Recent events in the “Googlesphere” have made life a little more difficult for SEO adherents and inbound marketing enthusiasts everywhere. After wading through the wreckage and collateral damage caused by the infamous Panda and Penguin updates, online marketers of every stripe now have to contend with a recent announcement by Google that promises a sweeping change in the area of encrypted searches. Google has been encrypting the search queries of logged-in users for a couple of years now, but in a move that almost seems like adding insult to injury, the search giant has announced that they will soon begin encrypting the searches of all users, whether logged in or not.
So why has this been such a hard pill for SEOs to swallow? The answer lies in two words: website analytics. It has been standard practice for years for SEOs to use statistics-gathering programs such as Google Analytics or StatCounter to find out what keywords people are using to find their websites. Many die-hard SEOs swear by this data, claiming that it enables them to further optimize their sites in order to garner more traffic based on the keywords revealed by these programs. Unfortunately, once Google began encrypting searches back in 2011, this vital keyword data began being withheld from analytics programs, often returning generic phrases such as “not provided” or “encrypted search” instead of the actual keywords used in the search query. This created quite a stir among the SEO crowd, and many began to deride Google for seemingly being “against” the practice of search engine optimization in general.
True enough, the lack of being able to see what type of keywords and keyphrases people are using to find your site can be a hindrance to your site optimization efforts, but it may be a bit of a stretch to conclude that Google is somehow “anti-SEO” for making this decision. The move to encrypted search started as a response to user privacy concerns, but as with most decisions that involve millions of users, there will be some unintended consequences to deal with. Many have speculated that Google decided to ramp up its search encryption efforts as a response to the accusations that it has been forking over private search data to the NSA as part of the now-famous PRISM domestic spying program. Google has flatly denied these allegations, but it has not been spared from criticism; many experts believe that the fallout from this scandal has prompted Google to push for more widespread search encryption in an effort to reassure users that its data privacy efforts are up to snuff.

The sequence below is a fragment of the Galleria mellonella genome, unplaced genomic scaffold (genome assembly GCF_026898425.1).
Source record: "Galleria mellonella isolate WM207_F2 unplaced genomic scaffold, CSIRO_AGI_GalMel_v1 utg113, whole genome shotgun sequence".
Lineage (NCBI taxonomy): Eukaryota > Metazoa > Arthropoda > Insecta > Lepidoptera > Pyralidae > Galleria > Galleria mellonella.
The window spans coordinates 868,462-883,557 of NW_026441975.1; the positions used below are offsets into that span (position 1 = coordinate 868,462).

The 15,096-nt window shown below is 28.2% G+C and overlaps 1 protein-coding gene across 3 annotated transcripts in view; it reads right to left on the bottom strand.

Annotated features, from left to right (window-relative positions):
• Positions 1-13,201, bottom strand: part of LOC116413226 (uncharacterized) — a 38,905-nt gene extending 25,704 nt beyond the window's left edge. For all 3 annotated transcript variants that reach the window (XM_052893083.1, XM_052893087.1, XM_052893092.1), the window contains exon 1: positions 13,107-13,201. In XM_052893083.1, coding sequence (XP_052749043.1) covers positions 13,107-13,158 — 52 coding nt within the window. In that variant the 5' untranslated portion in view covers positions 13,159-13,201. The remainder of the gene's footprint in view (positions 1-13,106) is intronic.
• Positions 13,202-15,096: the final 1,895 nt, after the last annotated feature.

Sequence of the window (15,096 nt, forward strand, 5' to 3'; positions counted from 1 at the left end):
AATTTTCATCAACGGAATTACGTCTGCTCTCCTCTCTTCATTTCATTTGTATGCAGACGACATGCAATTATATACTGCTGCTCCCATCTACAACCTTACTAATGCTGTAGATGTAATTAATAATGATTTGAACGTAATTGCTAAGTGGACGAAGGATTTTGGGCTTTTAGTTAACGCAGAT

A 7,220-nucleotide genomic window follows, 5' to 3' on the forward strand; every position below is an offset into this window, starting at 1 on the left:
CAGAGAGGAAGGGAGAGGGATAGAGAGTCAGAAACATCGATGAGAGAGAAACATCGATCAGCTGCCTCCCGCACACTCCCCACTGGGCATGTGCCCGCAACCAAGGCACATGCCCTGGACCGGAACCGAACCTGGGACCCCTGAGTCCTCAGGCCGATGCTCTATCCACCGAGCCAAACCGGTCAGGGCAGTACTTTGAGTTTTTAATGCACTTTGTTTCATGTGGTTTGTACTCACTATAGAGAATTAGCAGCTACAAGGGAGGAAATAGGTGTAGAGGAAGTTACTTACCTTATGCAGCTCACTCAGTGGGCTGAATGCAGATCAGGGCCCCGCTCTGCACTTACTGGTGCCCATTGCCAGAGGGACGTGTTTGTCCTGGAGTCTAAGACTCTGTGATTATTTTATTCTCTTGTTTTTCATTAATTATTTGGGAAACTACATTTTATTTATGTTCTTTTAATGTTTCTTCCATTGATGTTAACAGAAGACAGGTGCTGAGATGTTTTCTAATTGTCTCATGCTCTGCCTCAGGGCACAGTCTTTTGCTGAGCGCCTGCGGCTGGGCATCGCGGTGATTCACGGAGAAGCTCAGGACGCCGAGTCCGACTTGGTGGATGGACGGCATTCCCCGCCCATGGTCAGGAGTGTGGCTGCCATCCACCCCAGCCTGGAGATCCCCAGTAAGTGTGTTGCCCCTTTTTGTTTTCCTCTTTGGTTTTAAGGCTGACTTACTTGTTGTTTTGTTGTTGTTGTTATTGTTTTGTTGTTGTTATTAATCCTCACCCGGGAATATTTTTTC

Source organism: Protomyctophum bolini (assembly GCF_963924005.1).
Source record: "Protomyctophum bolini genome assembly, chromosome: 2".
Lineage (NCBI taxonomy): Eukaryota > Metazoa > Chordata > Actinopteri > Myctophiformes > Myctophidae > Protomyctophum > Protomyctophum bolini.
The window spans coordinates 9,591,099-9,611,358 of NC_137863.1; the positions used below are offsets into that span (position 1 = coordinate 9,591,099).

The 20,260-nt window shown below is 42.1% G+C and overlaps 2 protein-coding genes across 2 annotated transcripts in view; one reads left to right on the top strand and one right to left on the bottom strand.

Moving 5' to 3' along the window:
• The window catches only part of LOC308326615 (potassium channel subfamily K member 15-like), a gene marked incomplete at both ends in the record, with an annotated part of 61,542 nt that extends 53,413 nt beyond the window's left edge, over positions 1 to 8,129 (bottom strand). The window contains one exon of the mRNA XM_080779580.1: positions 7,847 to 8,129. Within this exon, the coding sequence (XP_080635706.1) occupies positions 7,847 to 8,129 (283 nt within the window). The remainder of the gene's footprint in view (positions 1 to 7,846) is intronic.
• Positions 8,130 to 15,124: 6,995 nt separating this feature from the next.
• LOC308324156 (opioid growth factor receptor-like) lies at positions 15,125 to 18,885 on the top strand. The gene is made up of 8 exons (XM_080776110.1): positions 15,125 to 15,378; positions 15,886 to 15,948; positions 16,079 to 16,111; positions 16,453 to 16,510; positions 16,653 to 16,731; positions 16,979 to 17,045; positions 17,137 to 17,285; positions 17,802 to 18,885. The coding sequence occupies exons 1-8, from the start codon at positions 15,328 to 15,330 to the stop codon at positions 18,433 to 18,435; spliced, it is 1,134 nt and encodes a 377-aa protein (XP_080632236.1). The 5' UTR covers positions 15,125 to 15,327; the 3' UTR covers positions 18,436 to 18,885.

Interestingly enough, this recent encryption move by Google excludes keyword search data connected to Google ad clicks. It’s no mystery that AdWords is Google’s primary cash cow, and the more data they can supply to their AdWords customers, the more likely those customers will keep spending PPC dollars in their campaign optimization efforts. After all, we do need to keep in mind that Google is not a non-profit organization, regardless of how warm and fuzzy their “Don’t be evil” motto may make us feel.
So where does that leave the SEO crowd? Some argue that encrypted searches have prompted a “SEO Armageddon”, almost as if the Grim Reaper will show up tomorrow to claim the lives of inbound marketers that depended on this keyword data to survive. Others view it as a plus, citing the need for SEOs to expand their tactics to focus on more than just keyword optimization for the sake of keyword optimization. The general push that’s being felt Internet-wide is that the focus should shift to creating quality content and an integrated marketing strategy that encompasses far more than just search engine queries. As the old adage goes, if you focus on solving problems, you’ll never run out of business…this philosophy can work wonders in the realm of online marketing as well.